Leeds nostalgia: Plan to rebuild Armley Gaol in 1972

Armley Gaol (jail) 8th Feb 1950

Exterior of prison.
Armley Gaol (jail) 8th Feb 1950 Exterior of prison.
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The Government said Armley Prison could be rebuilt on the same site to solve its overcrowding problems. In the House of Commons, Home Office minister Mark Carlisle said Armley had 1,019 inmates, almost double the number for which it was intended.

A Home Office spokesman said they were also looking at the possibility of building a new prison entirely but the snag was finding a suitable site.

The spokesman said if Armley was rebuilt, prisoners would be transferred block by block as the new building went up, which he said is how they were doing it at Holloway.

“Prisons are not the kind of places people like near them,” said the Home Office spokesman. “Like fish n’ chip shops and betting shops, everyone agrees they are necessary but nobody wants them next door.”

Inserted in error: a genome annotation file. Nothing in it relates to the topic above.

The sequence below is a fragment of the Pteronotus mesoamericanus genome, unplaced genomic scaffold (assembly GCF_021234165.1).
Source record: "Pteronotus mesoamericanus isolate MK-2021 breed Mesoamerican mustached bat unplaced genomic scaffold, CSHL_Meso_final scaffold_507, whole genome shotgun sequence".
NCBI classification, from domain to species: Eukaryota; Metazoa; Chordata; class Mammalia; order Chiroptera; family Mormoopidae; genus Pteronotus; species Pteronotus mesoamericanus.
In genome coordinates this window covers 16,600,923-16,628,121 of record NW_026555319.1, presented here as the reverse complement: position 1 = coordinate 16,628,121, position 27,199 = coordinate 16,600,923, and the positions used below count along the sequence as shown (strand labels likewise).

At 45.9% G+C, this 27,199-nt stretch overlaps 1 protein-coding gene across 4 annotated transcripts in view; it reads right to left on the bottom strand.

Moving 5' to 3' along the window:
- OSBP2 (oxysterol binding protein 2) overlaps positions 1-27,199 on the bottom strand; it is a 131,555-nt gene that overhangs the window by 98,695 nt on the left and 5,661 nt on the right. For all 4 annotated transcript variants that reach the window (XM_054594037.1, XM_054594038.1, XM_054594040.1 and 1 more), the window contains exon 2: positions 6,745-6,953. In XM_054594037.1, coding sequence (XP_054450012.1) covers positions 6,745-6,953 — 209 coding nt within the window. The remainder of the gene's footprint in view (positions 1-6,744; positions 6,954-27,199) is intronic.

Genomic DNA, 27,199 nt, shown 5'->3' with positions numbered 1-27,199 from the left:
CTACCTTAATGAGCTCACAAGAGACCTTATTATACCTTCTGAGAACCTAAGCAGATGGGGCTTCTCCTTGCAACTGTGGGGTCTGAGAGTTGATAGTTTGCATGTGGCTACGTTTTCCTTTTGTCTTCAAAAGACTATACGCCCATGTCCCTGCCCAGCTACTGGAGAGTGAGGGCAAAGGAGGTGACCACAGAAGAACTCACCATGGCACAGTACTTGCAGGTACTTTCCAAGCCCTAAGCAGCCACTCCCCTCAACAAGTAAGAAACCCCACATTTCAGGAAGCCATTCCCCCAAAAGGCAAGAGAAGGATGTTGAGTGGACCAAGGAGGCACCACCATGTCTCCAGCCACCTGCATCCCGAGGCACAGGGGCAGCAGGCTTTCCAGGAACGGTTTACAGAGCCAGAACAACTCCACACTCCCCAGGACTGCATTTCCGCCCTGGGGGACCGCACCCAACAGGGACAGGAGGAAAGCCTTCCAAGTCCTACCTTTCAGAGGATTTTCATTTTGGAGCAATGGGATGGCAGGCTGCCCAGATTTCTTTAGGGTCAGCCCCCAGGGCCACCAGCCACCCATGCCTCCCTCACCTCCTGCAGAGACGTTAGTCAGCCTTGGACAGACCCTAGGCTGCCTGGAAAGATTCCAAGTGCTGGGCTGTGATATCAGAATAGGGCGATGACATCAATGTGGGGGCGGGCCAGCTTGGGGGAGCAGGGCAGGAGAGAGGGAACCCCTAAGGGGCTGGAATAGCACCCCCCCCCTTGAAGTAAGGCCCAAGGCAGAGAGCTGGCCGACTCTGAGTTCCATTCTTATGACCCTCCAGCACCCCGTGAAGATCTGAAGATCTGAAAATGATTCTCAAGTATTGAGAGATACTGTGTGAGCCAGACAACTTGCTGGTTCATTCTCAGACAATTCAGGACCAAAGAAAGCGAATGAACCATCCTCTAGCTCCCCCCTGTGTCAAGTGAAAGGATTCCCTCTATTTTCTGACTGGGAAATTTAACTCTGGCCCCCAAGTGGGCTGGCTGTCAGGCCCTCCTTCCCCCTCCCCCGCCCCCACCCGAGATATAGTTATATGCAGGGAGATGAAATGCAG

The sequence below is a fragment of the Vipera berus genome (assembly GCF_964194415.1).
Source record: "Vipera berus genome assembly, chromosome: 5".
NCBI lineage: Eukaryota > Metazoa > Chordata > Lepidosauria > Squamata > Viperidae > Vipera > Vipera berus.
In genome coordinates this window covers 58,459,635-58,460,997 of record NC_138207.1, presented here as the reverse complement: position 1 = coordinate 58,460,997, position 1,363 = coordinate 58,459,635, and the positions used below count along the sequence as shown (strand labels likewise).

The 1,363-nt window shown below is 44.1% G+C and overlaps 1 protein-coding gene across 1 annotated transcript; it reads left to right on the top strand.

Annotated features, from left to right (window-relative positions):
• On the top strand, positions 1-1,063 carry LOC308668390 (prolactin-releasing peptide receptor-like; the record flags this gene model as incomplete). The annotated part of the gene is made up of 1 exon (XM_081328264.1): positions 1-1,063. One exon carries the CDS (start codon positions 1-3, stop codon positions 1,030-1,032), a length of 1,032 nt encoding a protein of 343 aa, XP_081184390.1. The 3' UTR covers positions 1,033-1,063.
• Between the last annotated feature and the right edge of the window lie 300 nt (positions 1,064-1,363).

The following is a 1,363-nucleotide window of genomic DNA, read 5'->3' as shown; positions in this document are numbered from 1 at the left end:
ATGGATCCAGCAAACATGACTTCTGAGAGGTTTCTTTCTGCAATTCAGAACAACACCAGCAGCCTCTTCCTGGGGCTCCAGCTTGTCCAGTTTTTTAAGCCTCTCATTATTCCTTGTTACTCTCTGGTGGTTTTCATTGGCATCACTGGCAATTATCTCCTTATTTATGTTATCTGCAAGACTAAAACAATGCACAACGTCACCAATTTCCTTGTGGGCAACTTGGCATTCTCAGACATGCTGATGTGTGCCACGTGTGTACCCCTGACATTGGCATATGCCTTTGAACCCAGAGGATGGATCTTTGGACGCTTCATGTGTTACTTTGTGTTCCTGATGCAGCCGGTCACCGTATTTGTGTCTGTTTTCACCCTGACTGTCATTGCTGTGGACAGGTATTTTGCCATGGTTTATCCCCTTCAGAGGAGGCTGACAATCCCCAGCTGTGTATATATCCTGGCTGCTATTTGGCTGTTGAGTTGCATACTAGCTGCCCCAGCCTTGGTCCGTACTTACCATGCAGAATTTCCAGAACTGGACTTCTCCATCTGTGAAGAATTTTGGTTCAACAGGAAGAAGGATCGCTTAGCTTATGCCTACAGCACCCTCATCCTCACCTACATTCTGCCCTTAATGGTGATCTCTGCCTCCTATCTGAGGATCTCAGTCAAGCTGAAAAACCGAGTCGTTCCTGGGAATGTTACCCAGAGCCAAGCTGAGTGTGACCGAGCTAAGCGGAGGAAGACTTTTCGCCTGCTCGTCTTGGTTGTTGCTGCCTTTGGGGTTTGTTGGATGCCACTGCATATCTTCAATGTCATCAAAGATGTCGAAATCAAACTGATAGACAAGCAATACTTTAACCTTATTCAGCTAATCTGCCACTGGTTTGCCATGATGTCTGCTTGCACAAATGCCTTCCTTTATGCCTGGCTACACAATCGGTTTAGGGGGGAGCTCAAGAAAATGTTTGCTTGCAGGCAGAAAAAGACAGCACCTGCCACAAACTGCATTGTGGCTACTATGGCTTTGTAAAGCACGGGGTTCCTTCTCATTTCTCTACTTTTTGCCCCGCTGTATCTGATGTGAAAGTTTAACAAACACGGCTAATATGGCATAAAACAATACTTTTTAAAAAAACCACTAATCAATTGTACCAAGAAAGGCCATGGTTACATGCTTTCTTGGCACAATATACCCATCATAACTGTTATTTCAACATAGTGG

Prior to the prinson’s completion in 1847, most

criminals from Leeds were sent to eitherWakefield or York. As Leeds grew, there was a sense it was not pulling its weightin this area and so in 1837, plans

for the prison were drawn up. It was completedadecade later at a cost of £43,000, the central tower being modelled on the design of Windsor Castle.

Leeds, 22nd August 1966

Miss Gladys Aylward, the missionary, with her adopted son Gordon, aged four, who was abandoned by his parents in Formosa, Miss Aylward spoke last night at St. George's Church, Leeds, where she described her experiences in China.


Gladys Aylward (Chinese name: , pinyin: �i wei d�)
(24 February 1902 - 3 January 1970)
was the Protestant missionary to China whose story was told in the book The Small Woman by Alan Burgess, published in 1957. In 1958, the story was made into the Hollywood film The Inn of the Sixth Happiness, starring Ingrid Bergman.

Leeds nostalgia: Missionry with zeal who passed away...